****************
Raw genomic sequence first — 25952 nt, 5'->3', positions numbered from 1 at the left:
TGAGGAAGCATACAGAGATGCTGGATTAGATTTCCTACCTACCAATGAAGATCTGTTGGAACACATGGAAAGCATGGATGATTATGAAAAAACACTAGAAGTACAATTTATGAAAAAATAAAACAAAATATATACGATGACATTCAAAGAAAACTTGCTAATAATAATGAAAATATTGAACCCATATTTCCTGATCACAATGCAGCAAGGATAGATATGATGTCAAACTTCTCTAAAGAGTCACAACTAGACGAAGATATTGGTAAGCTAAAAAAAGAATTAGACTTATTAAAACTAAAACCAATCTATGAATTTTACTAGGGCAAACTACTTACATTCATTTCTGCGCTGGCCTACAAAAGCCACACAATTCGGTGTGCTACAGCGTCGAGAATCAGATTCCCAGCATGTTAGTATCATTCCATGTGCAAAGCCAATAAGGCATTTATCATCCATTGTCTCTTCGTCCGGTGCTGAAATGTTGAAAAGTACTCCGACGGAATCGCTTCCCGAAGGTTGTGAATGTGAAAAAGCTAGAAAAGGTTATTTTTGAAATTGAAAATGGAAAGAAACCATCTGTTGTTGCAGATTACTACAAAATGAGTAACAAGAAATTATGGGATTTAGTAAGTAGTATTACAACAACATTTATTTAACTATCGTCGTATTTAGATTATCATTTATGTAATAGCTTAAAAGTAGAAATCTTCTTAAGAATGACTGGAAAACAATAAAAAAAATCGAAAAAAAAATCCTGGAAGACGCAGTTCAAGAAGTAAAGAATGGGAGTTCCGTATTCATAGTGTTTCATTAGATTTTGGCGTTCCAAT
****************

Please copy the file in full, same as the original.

Raw genomic sequence first — 25952 nt, 5'->3', positions numbered from 1 at the left:
TGAGGAAGCATACAGAGATGCTGGATTAGATTTCCTACCTACCAATGAAGATCTGTTGGAACACATGGAAAGCATGGATGATTATGAAAAAACACTAGAAGTACAATTTATGAAAAAATAAAACAAAATATATACGATGACATTCAAAGAAAACTTGCTAATAATAATGAAAATATTGAACCCATATTTCCTGATCACAATGCAGCAAGGATAGATATGATGTCAAACTTCTCTAAAGAGTCACAACTAGACGAAGATATTGGTAAGCTAAAAAAAGAATTAGACTTATTAAAACTAAAACCAATCTATGAATTTTACTAGGGCAAACTACTTACATTCATTTCTGCGCTGGCCTACAAAAGCCACACAATTCGGTGTGCTACAGCGTCGAGAATCAGATTCCCAGCATGTTAGTATCATTCCATGTGCAAAGCCAATAAGGCATTTATCATCCATTGTCTCTTCGTCCGGTGCTGAAATGTTGAAAAGTACTCCGACGGAATCGCTTCCCGAAGGTTGTGAATGTGAAAAAGCTAGAAAAGGTTATTTTTGAAATTGAAAATGGAAAGAAACCATCTGTTGTTGCAGATTACTACAAAATGAGTAACAAGAAATTATGGGATTTAGTAAGTAGTATTACAACAACATTTATTTAACTATCGTCGTATTTAGATTATCATTTATGTAATAGCTTAAAAGTAGAAATCTTCTTAAGAATGACTGGAAAACAATAAAAAAAATCGAAAAAAAAATCCTGGAAGACGCAGTTCAAGAAGTAAAGAATGGGAGTTCCGTATTCATAGTGTTTCATTAGATTTTGGCGTTCCAAT